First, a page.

Some new data has been released on second-screen use during TV viewing, courtesy of the Consumer Electronics Association (CEA) and the National Association of Television Program Executives (NATPE). The results of the survey – fielded among a sample of adults who access second-screen content related to TV programming – suggest that synchronized program content use has plenty of room to grow. Only 4 in 10 respondents reported trying synchronized program content to watch with live TV, and few found that it significantly enhanced their experience. Specifically, only about 1 in 8 said that synchronized content makes the viewing experience “much more enjoyable.” However, a sizable 62% said that it made their experience “somewhat more enjoyable,” indicating that there is a base to build on.
For the time being, though, the researchers note that synchronized content is primarily used as a “distraction during commercials,” as the majority of those accessing this type of content do so during ad breaks.
As one might be imagine, synchronized content has greater appeal in some areas than others. 7 in 10 respondents agreed that this type of content is only appropriate for certain program genres; currently it’s most often used during reality shows (29%) and to participate in contests to win prizes (24%).
Parents appear to be a welcoming audience for this type of content: those with kids under the age of 18 comprised 41% of synchronized content users, and they were twice as likely as respondents without kids in the home to find their viewing experience “much more enjoyable” (19% vs. 9%) as a result.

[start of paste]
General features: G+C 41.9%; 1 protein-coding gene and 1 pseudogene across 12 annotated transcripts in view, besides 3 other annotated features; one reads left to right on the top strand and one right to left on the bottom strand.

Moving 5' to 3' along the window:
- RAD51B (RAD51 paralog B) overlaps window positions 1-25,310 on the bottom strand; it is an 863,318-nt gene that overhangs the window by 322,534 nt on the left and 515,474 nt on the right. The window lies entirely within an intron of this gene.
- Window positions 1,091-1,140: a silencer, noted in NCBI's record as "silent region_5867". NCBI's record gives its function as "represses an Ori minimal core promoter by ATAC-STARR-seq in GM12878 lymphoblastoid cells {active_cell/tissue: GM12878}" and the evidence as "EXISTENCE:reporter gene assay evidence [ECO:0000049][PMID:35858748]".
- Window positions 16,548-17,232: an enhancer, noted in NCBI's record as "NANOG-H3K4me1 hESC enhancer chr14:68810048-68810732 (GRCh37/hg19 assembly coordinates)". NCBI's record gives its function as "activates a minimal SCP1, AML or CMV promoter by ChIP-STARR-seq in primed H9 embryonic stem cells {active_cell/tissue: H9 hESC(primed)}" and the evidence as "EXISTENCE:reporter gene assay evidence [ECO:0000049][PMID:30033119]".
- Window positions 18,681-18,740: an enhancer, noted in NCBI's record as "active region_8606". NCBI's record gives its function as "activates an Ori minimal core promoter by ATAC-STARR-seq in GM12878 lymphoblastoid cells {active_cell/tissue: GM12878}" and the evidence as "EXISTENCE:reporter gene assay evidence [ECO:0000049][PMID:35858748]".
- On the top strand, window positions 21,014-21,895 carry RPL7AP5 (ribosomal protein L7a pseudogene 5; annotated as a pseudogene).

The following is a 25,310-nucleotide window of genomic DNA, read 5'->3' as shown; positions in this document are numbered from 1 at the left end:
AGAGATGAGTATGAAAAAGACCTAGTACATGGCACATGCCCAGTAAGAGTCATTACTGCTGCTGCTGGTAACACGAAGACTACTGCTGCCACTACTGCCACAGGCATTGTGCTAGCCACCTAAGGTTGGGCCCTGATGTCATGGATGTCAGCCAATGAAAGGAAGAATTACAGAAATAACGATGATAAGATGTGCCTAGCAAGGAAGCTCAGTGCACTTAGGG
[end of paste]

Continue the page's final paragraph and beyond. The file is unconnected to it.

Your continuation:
Not surprisingly, second-screeners are more likely to access “asynchronous” TV-related content – that being content accessed before or after shows, or between seasons. About 9 in 10 second-screen consumers profess to doing so, including close to two-thirds who access the content at least monthly.
- The study estimates that 44% of the general population accesses TV program content on a second device at some level of frequency.
- Synchronized content users are most likely to be found using a smartphone (32%) to access live program content, with that figure highest among 13-34-year-olds (42%). The laptop (24%) is the next-most used device, although women aged 55 and up are most apt to use a tablet.
- Asynchronous content access is most often related to information about storylines/actors/characters in programs, “sneak peeks” for upcoming episodes, and additional background on an episode.
- Almost 1 in 2 Millennial (13-34) respondents use Facebook to access second-screen content, while one-third use Twitter.
About the Data: The quantitative portion of the study was administered via an internet survey to an online national sample of 2,531 U.S. adults, age 13+ between October 18th and October 28th, 2013. All respondents report accessing second screen content related to televised programming including TV shows/series, sports, music programming, televised movies, and news at any frequency.
The margin of sampling error at 95% confidence for aggregate results is +/- 1.95%. Sampling error is larger for subgroups of the data.